A few months ago, we decided to cut the cord and go cable free. We thought that with the variety of over the air stations and the digital sub-channels plus our Netflix, Apple TV and Hulu Plus, we would be set. Well, it didn’t quite work out that way. Sooo….
We are watching cable tv. Again.
For awhile, we did fine. But, as time went on, we found our alternatives to be lacking. Especially Hulu Plus. We watch our programming either on the iPad or that little device known as TELEVISION. We have a Roku and an Apple TV, plus the two Wii’s (possibly the greatest gaming console ever,) two Xbox 360’s and a very dusty, thrown in the back Sony Playstation 3, all of which give us online entertainment. Hulu is available on all of them. Problem is, even with Hulu Plus, you cannot watch everything they offer. Much of the programming is restricted to COMPUTER viewing only. Now, no television in my house has a true Windows or Mac PC connected to it. Those days are gone. And we are not going to huddle around a 20 inch screen just to watch something on Hulu that I WAS PAYING FOR! Oh, the bloody adverts. Why the hell am I paying to watch adverts?
Hulu Plus is no bargain. For the same amount, I can get Netflix. At least they offer WHOLE seasons worth of tv series and a few recent vintage films. And, therein lies my beef with them.
Netflix, where are the freaking new movies? If I want NEW films, I must pay extra to have a DVD mailed to my house. What?! Ya gotta be joking! No, sadly, they aren’t. So…Netflix, you are nearly as bad as Hulu.
Which brings me to the Roku. This is a nifty little box that has lots going for it. Problem is, though, many of the channels I would want to watch are EXTRA. Yup. Ya gotta fork over more bucks. There are a lot of ‘free’ channels, but ‘free’ as in you didn’t need to buy them from the Roku ‘store’. And the ones that truly are free, well, they are a hit or miss thing. Channels like CNet and TWiT are there, which is fantastic, but others show public domain movies…many of which I can or have downloaded-legally-from places like Archive.org.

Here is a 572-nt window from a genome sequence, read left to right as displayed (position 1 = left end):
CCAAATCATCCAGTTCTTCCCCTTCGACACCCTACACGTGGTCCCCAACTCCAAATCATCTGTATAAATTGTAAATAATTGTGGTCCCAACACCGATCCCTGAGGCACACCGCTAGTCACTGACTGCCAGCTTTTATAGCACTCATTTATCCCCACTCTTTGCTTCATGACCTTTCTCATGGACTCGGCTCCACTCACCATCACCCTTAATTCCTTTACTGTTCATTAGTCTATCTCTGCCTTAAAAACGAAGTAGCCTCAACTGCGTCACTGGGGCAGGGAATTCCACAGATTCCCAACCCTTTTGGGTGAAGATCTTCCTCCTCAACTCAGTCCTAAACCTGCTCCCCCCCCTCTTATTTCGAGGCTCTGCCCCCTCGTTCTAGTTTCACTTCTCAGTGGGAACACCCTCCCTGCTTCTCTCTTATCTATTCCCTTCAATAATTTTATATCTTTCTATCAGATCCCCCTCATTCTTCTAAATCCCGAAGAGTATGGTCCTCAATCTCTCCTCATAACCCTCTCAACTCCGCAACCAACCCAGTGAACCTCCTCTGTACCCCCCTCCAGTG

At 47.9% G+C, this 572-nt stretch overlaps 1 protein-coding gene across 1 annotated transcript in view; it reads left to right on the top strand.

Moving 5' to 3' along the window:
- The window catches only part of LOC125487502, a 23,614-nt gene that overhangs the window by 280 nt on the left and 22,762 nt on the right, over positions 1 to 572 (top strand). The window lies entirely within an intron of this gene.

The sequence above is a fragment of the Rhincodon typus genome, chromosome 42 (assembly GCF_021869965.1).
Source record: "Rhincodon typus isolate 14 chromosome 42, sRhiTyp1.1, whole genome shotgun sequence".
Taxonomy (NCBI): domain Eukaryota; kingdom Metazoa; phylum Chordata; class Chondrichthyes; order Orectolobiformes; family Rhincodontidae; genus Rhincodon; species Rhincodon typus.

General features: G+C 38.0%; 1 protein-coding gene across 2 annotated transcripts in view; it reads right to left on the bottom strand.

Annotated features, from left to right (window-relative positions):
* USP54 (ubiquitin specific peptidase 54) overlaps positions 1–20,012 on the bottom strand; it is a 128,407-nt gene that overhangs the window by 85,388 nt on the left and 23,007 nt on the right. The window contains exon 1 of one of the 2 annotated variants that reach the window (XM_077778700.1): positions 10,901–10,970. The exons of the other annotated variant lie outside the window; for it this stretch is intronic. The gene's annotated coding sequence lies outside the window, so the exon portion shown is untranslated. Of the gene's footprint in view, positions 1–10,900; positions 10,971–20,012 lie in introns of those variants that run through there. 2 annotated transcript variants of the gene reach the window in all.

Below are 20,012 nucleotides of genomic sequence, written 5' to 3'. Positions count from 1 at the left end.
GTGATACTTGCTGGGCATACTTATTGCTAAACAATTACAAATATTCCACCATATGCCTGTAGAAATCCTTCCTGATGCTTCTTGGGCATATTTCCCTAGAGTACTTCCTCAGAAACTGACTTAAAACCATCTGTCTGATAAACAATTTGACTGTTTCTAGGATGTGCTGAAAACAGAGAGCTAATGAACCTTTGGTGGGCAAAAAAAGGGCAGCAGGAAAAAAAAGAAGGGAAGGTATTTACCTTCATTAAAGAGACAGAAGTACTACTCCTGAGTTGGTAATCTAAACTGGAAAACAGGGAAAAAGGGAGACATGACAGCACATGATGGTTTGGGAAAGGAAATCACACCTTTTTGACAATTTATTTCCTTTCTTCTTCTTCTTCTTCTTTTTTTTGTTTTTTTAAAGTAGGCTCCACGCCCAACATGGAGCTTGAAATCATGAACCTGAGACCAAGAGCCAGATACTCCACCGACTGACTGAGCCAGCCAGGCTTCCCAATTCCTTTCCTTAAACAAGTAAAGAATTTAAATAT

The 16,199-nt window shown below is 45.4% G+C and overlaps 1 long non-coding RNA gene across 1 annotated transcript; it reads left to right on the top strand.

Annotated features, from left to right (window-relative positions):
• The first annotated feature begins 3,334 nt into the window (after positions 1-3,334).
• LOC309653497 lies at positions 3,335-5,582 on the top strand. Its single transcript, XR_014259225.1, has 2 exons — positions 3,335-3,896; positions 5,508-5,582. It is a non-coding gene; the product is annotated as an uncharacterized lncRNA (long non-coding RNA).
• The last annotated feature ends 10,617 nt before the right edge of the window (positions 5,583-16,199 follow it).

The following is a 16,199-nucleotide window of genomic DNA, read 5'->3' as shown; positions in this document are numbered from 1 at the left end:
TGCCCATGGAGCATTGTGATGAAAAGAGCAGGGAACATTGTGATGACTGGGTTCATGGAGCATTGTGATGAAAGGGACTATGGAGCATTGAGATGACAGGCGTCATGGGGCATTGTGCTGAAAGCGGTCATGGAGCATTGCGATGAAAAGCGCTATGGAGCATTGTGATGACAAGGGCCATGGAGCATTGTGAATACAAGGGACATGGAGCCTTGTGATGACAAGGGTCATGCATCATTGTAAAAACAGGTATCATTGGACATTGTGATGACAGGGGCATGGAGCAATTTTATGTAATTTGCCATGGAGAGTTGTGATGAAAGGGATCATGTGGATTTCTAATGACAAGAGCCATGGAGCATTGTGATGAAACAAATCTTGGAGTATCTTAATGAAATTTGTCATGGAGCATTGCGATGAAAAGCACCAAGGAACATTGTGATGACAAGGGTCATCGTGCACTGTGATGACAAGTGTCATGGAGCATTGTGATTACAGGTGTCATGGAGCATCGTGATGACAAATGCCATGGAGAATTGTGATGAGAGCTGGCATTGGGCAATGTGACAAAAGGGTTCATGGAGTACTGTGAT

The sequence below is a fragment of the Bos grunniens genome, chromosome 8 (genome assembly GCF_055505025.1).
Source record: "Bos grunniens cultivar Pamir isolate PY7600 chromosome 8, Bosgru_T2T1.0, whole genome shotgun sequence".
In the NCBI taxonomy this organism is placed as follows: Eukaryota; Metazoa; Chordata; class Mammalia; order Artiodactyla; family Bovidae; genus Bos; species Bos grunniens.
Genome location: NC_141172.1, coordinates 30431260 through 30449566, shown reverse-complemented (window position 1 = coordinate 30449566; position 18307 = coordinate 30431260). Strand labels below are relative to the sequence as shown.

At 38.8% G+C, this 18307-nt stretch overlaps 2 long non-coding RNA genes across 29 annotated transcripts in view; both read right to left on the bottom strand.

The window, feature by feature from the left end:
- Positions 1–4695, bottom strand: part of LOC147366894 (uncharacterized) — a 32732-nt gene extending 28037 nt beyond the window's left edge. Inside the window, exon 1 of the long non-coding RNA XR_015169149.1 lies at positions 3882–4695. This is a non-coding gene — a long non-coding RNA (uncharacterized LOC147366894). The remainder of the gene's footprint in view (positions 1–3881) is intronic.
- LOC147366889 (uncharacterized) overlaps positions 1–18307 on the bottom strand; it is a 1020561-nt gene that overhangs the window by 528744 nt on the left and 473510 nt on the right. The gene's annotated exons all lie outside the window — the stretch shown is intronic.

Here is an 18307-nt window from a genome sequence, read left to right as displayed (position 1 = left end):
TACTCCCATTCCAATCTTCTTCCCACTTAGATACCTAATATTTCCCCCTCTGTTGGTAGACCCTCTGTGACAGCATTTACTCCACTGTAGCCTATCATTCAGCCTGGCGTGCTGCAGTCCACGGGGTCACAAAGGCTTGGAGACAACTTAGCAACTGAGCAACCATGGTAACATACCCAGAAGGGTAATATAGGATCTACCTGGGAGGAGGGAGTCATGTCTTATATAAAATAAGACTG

So, if I add up the channels I MIGHT pay for, plus Hulu and Netflix (and the cost of just Internet access through Comcast) I have pretty much equaled the cost of Internet access plus the tier of cable that I had. I would not save anything plus I would be paying for commercials too. So, what would be the benefit? None. So, Comcast, you win. We get the crap we want, plus a ton we don’t.
And, for the record, over the air television can be spectacular. The local NBC and CW stations broadcast in 1080i and the others in 720p. The 1080i stuff, when actual HD content is shown, looks terrific. And our local Fox affiliate carries all Fox Network programming in 720p. Let me tell you, the Fox broadcasts of the NASCAR events look great. The digital sub-channels are very enjoyable. The netlets that are available in the Richmond, VA area, for example, include: MeTV, MyTV, Antenna TV, Bounce,The Cool TV and the PBS station carries a variety of programming on two sub-channels that range from BBC news to Al-Jazeera America. Good stuff and a news perspective that everyone should get. And, don’t be fooled by Al-Jazeera, it isn’t what you think. At least, the American version isn’t,
Oh yeah, Hulu will start requiring a cable tv subscription for much of its programming, so they definitely will not be an alternative for anyone wanting to cut the cord. No word on when this new requirement will start, but I can imagine it will be sooner rather than later. I also see it’s subscriber base dwindling down.
So, the great experiment is dead. All I have left to say is…Food Network, I sure missed you!